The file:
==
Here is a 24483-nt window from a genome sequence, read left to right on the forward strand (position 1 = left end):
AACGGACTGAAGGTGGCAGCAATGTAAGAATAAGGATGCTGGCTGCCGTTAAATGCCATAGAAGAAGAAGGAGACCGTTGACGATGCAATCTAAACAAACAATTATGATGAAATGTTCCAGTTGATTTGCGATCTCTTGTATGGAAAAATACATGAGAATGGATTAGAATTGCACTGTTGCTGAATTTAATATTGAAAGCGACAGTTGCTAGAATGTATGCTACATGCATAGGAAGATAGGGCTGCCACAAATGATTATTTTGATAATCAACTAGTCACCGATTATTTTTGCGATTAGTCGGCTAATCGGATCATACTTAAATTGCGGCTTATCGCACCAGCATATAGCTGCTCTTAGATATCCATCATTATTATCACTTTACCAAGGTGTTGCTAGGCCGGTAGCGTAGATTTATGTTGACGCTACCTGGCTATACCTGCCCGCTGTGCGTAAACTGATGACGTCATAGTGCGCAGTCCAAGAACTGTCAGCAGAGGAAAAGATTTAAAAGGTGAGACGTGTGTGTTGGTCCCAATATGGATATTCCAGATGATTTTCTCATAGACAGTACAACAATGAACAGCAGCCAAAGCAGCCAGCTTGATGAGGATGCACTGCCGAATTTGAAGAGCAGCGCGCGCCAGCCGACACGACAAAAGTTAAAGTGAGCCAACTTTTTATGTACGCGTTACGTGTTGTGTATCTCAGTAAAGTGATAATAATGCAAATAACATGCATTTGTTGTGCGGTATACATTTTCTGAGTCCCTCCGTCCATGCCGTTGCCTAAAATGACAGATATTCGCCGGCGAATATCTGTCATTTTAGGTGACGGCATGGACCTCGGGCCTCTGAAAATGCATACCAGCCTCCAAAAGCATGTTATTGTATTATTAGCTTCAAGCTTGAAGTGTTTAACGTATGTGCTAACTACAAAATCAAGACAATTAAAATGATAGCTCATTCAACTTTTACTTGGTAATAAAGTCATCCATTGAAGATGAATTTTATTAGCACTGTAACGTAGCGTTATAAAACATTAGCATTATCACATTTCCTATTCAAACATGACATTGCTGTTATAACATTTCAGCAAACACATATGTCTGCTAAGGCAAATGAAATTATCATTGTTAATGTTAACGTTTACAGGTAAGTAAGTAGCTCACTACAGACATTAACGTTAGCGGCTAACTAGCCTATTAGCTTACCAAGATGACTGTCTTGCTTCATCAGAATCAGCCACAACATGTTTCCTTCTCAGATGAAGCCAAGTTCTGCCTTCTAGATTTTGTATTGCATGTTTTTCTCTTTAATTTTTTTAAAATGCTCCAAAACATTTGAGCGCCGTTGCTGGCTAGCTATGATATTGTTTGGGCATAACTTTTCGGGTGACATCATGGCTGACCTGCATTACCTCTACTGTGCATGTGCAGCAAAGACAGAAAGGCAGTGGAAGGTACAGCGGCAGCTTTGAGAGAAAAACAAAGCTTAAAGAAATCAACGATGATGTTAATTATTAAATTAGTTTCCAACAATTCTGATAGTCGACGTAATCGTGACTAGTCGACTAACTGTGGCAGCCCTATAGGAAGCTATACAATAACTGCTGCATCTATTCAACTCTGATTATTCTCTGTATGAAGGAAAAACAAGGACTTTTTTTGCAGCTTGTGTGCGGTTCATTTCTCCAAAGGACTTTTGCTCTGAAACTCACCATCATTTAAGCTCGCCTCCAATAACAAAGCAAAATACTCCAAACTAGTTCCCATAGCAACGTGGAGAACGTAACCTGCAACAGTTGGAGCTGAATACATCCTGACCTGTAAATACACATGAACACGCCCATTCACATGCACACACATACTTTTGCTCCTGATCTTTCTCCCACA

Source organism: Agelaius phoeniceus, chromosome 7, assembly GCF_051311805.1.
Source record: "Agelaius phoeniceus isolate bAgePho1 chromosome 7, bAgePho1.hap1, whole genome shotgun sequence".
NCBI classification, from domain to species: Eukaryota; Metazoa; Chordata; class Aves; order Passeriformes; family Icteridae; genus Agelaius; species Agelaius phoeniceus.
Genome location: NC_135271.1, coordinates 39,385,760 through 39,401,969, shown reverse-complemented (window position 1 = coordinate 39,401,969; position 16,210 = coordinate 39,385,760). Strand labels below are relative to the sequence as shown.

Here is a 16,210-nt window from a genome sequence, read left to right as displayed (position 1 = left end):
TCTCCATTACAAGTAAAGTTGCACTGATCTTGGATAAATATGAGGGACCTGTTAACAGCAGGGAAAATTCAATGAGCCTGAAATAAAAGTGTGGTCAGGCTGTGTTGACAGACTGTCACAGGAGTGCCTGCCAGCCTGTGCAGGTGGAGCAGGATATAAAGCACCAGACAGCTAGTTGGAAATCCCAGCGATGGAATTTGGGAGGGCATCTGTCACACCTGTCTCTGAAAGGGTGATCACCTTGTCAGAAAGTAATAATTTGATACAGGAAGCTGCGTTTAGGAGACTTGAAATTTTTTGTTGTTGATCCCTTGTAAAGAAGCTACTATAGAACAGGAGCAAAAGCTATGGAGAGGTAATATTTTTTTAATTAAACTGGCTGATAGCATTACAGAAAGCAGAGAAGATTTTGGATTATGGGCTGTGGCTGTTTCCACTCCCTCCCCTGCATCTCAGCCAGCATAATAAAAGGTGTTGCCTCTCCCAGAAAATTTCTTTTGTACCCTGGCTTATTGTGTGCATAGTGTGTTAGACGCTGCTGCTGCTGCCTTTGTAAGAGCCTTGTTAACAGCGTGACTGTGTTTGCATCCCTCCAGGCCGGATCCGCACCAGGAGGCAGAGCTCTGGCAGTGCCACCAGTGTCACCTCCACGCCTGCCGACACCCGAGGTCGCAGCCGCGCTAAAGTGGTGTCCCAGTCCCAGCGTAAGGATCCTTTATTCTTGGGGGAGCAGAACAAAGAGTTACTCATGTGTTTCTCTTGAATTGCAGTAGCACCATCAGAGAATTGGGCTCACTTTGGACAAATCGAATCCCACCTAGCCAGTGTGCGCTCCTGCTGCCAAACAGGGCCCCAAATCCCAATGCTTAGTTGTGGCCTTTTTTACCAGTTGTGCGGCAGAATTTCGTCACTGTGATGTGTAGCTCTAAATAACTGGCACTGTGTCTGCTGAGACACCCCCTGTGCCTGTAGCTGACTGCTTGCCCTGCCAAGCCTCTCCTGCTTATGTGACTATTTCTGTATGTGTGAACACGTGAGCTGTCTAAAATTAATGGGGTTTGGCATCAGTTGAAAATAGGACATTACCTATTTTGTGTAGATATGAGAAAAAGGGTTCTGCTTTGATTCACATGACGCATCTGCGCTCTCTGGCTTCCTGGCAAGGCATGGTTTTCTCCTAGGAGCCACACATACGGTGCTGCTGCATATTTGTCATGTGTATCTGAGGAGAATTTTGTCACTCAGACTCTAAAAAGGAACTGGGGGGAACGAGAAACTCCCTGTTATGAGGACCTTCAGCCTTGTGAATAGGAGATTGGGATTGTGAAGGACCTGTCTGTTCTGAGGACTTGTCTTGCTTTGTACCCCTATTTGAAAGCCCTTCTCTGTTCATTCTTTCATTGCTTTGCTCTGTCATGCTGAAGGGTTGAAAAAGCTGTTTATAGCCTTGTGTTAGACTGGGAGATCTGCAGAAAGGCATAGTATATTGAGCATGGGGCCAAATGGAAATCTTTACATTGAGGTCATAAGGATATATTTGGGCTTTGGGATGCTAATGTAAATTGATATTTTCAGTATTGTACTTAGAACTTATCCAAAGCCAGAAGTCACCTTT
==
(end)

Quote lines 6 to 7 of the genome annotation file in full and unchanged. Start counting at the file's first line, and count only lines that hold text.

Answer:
Genome location: NC_135271.1, coordinates 39,385,760 through 39,401,969, shown reverse-complemented (window position 1 = coordinate 39,401,969; position 16,210 = coordinate 39,385,760). Strand labels below are relative to the sequence as shown.

Here is a 16,210-nt window from a genome sequence, read left to right as displayed (position 1 = left end):